The Art of Seduction

  • Shaun Tolson

When the Bolles piece came up for bidding, however, murmurs of interest filled the room. That was when Allen realized that many of the 150 or so people in attendance that day were there for the same reason he was. “That whole group of people was bidding like crazy,” he says. “I finally got it for $28,000, but the bidding didn’t slow down until it hit $23,000 and that was my first bid. I’m still glad I bought it; it’s one of my favorite pieces. But I was shocked.

“It’s a lot of fun trying to get a piece that someone else wants and hoping to find one that nobody else has recognized,” he continues. “But those days are long gone.”

Those days are long gone in large part because one of the greatest collectors of illustration art, Charles Martignette, also is gone—although Martignette made collecting vintage pinup art a difficult endeavor for other collectors while he was still alive. Up until his death in 2008, Martignette owned a massive collection of illustration art, including hundreds (if not thousands) of pinup paintings. It took Allen about 10 years of negotiating before he convinced Martignette to sell him 18 original Elvgrens. Even then, he had to buy them as part of a much larger group of paintings. “He loved this art,” Allen says of the late collector. “Charles was a very frugal and sharp dealer, but you weren’t dealing with a [normal] businessman. He put such high prices on these paintings because he didn’t want to turn them loose.”

About a year after Martignette’s death, Heritage Auctions acquired his estate and has been gradually auctioning off its contents ever since. As evidenced by his book, The Great American Pin-Up, which Martignette coauthored with Louis Meisel—a fellow collector and owner of one of the oldest contemporary art galleries in SoHo, New York—Martignette collected all the major pinup artists, from Alberto Vargas and George Petty to Earl Moran, Zoë Mozert, and many others. But without question, the most desirable artist of all—and one that Martignette collected with the greatest passion—was Gil Elvgren.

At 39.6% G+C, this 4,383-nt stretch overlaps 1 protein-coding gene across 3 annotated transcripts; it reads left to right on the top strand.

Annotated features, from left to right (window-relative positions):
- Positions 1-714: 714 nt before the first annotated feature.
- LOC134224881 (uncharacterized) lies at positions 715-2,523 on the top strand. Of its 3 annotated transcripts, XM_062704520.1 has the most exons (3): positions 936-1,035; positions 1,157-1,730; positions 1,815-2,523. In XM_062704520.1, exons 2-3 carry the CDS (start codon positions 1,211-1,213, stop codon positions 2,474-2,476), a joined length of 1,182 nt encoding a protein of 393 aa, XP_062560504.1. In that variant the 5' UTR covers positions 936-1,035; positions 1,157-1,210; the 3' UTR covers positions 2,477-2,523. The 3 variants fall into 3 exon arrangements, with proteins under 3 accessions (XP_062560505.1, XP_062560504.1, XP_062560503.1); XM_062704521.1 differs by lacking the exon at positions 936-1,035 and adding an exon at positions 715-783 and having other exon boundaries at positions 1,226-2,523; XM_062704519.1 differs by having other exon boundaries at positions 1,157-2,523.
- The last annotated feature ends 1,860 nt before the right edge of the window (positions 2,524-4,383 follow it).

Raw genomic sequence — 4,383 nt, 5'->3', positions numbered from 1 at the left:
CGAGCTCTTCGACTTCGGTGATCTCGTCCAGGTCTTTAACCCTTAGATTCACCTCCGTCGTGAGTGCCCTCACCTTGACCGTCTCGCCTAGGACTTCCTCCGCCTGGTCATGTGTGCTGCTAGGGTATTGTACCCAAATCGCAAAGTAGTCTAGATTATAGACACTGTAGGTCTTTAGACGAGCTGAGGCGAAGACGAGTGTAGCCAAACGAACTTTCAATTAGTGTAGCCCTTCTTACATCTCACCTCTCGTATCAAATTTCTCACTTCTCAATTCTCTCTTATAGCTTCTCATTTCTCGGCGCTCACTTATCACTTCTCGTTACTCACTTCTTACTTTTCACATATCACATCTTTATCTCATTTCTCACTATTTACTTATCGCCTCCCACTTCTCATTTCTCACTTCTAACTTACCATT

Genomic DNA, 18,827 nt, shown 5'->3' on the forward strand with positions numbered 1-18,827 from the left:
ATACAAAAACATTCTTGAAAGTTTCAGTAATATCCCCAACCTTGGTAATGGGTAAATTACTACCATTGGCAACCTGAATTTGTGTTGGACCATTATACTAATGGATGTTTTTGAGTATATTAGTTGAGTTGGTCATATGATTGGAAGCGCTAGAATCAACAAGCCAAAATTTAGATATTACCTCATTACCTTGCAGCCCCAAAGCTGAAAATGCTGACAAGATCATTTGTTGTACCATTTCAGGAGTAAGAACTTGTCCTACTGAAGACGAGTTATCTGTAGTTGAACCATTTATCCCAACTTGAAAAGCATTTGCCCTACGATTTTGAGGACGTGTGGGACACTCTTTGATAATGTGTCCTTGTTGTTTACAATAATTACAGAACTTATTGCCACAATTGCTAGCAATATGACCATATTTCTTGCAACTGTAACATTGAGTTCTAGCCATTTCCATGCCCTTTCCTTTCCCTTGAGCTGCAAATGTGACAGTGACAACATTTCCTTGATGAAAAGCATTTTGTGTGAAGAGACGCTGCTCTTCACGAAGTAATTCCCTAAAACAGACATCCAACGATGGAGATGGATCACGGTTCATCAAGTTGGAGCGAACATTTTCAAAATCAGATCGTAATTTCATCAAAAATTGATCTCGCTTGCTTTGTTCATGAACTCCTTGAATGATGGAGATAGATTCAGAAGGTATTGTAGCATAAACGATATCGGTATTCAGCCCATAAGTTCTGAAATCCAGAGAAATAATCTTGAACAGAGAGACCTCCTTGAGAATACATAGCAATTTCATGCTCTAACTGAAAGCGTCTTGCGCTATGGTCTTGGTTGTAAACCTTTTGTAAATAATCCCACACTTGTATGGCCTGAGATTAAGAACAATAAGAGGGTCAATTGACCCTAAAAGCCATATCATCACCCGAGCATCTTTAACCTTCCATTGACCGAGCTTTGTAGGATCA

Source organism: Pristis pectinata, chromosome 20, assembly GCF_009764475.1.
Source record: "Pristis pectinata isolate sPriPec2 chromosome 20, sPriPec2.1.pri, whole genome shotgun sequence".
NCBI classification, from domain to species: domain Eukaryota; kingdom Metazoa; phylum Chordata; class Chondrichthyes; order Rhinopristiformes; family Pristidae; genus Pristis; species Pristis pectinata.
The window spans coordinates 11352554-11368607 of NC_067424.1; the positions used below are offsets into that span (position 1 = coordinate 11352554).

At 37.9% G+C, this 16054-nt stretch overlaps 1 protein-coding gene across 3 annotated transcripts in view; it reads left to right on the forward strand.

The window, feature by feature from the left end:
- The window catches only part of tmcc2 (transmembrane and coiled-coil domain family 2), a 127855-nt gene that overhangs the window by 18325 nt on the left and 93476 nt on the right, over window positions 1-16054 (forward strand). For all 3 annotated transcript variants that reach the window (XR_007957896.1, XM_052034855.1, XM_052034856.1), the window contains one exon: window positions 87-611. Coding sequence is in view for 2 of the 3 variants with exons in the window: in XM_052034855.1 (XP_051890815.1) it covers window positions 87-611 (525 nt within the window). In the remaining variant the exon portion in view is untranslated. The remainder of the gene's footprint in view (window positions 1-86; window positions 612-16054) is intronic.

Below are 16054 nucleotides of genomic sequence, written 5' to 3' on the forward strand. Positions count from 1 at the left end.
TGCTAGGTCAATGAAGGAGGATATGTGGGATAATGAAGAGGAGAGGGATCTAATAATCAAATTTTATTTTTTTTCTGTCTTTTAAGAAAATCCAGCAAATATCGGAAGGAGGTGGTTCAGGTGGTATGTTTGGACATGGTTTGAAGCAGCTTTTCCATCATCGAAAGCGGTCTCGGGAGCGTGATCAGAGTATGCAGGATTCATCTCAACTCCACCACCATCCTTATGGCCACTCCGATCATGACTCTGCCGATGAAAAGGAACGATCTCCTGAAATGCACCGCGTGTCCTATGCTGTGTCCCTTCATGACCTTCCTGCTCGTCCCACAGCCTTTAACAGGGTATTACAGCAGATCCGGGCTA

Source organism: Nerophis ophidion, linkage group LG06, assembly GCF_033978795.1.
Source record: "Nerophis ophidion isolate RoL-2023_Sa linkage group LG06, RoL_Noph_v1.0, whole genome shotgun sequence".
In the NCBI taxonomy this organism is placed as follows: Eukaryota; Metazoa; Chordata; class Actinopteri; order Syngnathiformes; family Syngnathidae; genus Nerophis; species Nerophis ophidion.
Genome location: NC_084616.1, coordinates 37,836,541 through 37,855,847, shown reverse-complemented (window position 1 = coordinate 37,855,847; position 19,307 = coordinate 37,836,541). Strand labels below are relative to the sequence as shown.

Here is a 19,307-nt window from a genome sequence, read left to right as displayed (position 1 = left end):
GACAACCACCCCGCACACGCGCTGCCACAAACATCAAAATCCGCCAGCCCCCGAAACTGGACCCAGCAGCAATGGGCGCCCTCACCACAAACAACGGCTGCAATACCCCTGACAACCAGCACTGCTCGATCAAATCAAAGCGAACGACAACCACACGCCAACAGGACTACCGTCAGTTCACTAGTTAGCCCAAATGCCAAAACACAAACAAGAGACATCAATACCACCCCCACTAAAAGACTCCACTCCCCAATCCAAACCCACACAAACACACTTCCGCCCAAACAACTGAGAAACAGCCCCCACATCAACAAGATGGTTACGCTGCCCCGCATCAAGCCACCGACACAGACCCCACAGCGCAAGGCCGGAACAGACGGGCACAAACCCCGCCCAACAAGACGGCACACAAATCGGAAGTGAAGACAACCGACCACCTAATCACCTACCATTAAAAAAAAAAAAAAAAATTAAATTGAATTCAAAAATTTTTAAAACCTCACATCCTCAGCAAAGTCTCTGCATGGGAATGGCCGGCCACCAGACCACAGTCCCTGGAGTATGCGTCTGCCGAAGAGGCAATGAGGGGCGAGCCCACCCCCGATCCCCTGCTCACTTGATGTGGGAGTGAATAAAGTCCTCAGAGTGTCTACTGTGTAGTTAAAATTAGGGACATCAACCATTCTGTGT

Elvgren, who graduated from the American Academy of Art in Chicago and who found inspiration in the works of John Singer Sargent and Haddon Sundblom, entered into an exclusive relationship with the Brown & Bigelow calendar company during the mid-1940s. Most of the original paintings that survive (300 are believed to still exist) correspond to the images that appeared in those calendars, and according to Jaster at Heritage Auctions, the most sought-after pieces are the ones from the late 1950s to early 1960s. “You’re looking for a full composition, a girl who’s very well rendered and very pretty,” he says, explaining that what separates Elvgren from the other artists like Vargas and Petty are the detailed scenes.

“I only buy certain pinups,” says Bruce Lewin, a New York collector who owns about three dozen original pinup paintings, including numerous Elvgrens. “They have to have a sense of humor; there has to be something humorous going on in the painting. I love that about Elvgren. I like the imagination and the sense of humor and how well they’re painted. It’s the things that he dreamed up and concocted.”

One of Lewin’s favorites is a composition titled Jackpot, circa 1961, which captures a moment when a blonde in a black cocktail dress hits it big at a slot machine. The painting shows her lifting up the front of her dress to catch all the coins spilling out of the machine, but just like most of the illustrator’s scenes, this piece reveals only a little more of the woman’s figure than one would normally see. “Anybody can come along and paint a female with a dress hiked up or paint a female nude, for that matter,” says Lewin. “But it’s not everybody who can add a new dimension to a painting that, when you look at it, evokes a feeling that goes above and beyond looking at a pretty girl.”

“He really doesn’t paint a femme fatale,” adds Jaster. “The girls have a real girl-next-door sensibility.  They’re pretty in an all-American way, with heart-shaped mouths and round eyes, and they’re [typically] compromised in an ‘oops’ situation.”

“They were sexy but chaste, pretty, all-American girls,” Meisel adds of the women depicted in Elvgren’s paintings. “Those were the girls that the boys who fought in World War II were coming home to.”  

Some of Elvgren’s most desirable pinups include a bit of innuendo. On the House, circa 1958, depicts a skirt-clad brunette sitting on the edge of her roof, her legs wrapped around the television antenna pole. Similarly, Fire Belle, circa 1956, catches a blonde in a black corset, red fireman’s helmet, and fireman’s boots sliding down the firehouse pole. And then there’s The Wrong Nail, which shows a curvaceous brunette sucking her thumb, with a hammer in the other hand and a framed painting leaning against the wall. As Jaster explains, Elvgren’s paintings provide a suggestive, sexual situation, but they’re always well rendered. “Gil could flat-out paint,” he says. “Elvgren was a complete package.”


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